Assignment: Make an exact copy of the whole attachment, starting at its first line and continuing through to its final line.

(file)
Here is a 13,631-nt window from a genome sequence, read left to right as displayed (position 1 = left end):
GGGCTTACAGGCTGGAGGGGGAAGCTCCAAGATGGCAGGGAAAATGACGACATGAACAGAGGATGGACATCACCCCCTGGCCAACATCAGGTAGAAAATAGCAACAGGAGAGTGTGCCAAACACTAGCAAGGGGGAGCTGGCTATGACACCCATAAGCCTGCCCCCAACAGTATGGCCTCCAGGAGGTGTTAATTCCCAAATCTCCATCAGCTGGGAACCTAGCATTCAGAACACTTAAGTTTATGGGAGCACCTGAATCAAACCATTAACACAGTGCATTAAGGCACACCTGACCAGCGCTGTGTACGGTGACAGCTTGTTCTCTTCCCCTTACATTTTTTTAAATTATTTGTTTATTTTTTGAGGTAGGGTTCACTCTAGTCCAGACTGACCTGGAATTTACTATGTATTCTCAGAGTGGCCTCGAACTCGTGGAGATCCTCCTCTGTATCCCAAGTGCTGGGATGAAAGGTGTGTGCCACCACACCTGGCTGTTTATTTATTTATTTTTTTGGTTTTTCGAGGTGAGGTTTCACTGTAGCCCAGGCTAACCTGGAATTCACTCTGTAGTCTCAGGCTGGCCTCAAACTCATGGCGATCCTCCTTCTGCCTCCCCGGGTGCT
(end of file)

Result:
Here is a 13,631-nt window from a genome sequence, read left to right as displayed (position 1 = left end):
GGGCTTACAGGCTGGAGGGGGAAGCTCCAAGATGGCAGGGAAAATGACGACATGAACAGAGGATGGACATCACCCCCTGGCCAACATCAGGTAGAAAATAGCAACAGGAGAGTGTGCCAAACACTAGCAAGGGGGAGCTGGCTATGACACCCATAAGCCTGCCCCCAACAGTATGGCCTCCAGGAGGTGTTAATTCCCAAATCTCCATCAGCTGGGAACCTAGCATTCAGAACACTTAAGTTTATGGGAGCACCTGAATCAAACCATTAACACAGTGCATTAAGGCACACCTGACCAGCGCTGTGTACGGTGACAGCTTGTTCTCTTCCCCTTACATTTTTTTAAATTATTTGTTTATTTTTTGAGGTAGGGTTCACTCTAGTCCAGACTGACCTGGAATTTACTATGTATTCTCAGAGTGGCCTCGAACTCGTGGAGATCCTCCTCTGTATCCCAAGTGCTGGGATGAAAGGTGTGTGCCACCACACCTGGCTGTTTATTTATTTATTTTTTTGGTTTTTCGAGGTGAGGTTTCACTGTAGCCCAGGCTAACCTGGAATTCACTCTGTAGTCTCAGGCTGGCCTCAAACTCATGGCGATCCTCCTTCTGCCTCCCCGGGTGCT